This is Why I Hate Swimming

Aug 20

This is Why I Hate Swimming

Earlier this summer I wrote about the day I finally liked swimming. It was a magical morning in A Bay on the big island in Hawaii, and I saw tons of dolphins frolicking in the ocean all around me while I treaded water for 45 minutes and marveled at how I would have missed out on such a once-in-a-lifetime opportunity if I hated swimming and refused to swim out that far. My swim on Friday couldn’t have been any further from that moment in my life; in fact, had I seen a pod of dolphins during the Friday Night Swim race (which would have been peculiar considering the race was in a murky lake in Kent, Washington), I would have kicked them all in the face with my non-cramping leg while screaming about how much I hate swimming. Let’s back up a smidge. I was scheduled to do the Swim for Life swim across Lake Washington on a decidedly inconvenient day of the week (Wednesday) at a decidedly inconvenient time (7:30 am). The last time I participated in the swim was two years ago. It was the last big swim before Ironman Canada, and it was mostly a disaster due to how gloriously awful the swim conditions were (wind, heavy chop, strong waves). This year I wanted a better pre-Canada last hurrah swim and hoped to tackle the distance in under 1:30, which would give me a nice little confidence boost going into IMC. Unfortunately, I had to be at work early that day for meetings so I wouldn’t be able to do the charity swim. I told Teresa I was bailing and begrudgingly said I could probably do the Friday Night Swim race later that week instead. This “Plan B” swim option was a bad idea for the following reasons: It was an actual swim race, meaning I’d have a finisher’s time and would be pitted against people who actually enjoy swimming to the point that they sign up for standalone swim races, instead of folks like me who hate it but understand it’s a necessary evil if you want to keep doing these silly triathlons. It was at 6:00 pm on a Friday… …in Kent. So I...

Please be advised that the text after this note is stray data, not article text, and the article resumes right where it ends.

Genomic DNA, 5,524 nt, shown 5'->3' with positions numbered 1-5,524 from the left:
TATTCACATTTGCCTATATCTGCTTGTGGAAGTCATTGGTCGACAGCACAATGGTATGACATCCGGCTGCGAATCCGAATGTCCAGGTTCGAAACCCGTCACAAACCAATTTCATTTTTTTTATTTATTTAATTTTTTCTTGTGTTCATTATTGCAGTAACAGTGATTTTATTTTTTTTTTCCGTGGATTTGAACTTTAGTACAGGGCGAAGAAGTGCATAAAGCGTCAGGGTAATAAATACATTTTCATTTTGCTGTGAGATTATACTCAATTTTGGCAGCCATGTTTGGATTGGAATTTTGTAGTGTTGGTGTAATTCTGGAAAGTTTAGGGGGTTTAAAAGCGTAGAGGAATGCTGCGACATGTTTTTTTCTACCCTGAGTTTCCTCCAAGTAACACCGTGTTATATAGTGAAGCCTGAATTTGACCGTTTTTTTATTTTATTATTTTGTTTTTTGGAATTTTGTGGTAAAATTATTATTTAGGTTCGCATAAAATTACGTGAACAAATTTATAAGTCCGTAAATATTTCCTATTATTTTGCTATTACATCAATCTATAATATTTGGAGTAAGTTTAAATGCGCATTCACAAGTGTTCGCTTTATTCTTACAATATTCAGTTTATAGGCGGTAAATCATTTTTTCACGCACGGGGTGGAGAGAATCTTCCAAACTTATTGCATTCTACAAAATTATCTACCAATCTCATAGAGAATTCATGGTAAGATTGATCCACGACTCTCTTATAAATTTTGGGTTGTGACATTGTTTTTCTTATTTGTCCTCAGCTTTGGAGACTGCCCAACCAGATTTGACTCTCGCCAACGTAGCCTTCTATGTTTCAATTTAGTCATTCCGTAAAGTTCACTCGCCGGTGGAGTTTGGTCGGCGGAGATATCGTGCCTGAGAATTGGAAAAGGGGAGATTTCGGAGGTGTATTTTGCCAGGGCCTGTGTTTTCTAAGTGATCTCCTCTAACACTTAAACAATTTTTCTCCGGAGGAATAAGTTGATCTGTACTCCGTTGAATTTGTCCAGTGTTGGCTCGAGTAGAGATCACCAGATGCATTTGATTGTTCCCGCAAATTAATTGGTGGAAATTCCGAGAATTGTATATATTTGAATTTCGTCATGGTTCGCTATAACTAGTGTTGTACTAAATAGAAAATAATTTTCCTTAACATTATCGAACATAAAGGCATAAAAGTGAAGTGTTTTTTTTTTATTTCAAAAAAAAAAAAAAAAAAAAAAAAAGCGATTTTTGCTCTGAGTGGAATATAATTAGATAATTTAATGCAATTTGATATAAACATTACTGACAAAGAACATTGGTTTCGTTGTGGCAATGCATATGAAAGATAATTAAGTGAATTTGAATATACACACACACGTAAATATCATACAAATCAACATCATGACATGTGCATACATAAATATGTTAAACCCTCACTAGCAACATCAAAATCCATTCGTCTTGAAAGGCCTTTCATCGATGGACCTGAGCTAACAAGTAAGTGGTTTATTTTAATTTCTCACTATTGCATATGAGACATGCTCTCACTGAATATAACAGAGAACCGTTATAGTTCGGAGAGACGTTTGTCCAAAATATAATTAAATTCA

Read More

Ironman Canada Training Camp 2012 Day 2: Hollandaise Was a Bad Choice

Aug 16

Ironman Canada Training Camp 2012 Day 2: Hollandaise Was a Bad Choice

So I survived Day 1 of the Ironman Canada training camp despite getting blinded and nearly being taken out by a car on the highway. I was still nursing raw eyes when I woke up for Day 2, but I was happy that I wouldn’t have to ride another 112 in the crappy heat. Unfortunately, I’d succumb to the heat in other ways, although my downfall was more due to my poor breakfast choice than the heat alone. (Still, I have to blame something other than my own dumb self, right?) With that said, let’s kick off Day 2 of my 2012 Ironman Canada Training Camp recap. Day 2: Eggs Benny is Not My Buddy My excitement for not having to swim on Day 1 was short-lived, as Day 2 started off with a 30 minute dip in Okanagan Lake. The swim wasn’t too bad, though–the water temperature was nice and I bullied a less-than-thrilled Steve to swim with me despite the fact that he’s not even training for anything (“I just like camps!”–Steven Hooper, 2012). After our dip in the lake, we had to change quickly and hop on our bikes for a 30-ish mile easy effort ride. I headed out with my peeps and immediately discovered that my ladybits wanted nothing to do with the aero position whatsoever. The crotchal region was pissed at me for yesterday’s century-plus sufferfest, so I resorted to sitting upright and catching wind like a human sail for the entire ride. My teammates left me in the dust but I was content to stay comfortable since I didn’t want a horrible sequel to Crotchfest 2012, plus I was trying to leave enough gas in the tank for my long run later that day (insert ominous foreshadowing here). When I got back to the parking lot, I was told by Teresa to rest a bit and eat a good meal before the team was going to start their run workout. She wanted us all to wait until the afternoon to begin running so we could hit the course at the hottest part of the day. Since we had a decent amount of downtime, we could eat a legitimate lunch. Teresa, however, being all...

Read More

Ironman Canada Training Camp 2012 Day 1: Blinded by the Climb

Aug 06

Ironman Canada Training Camp 2012 Day 1: Blinded by the Climb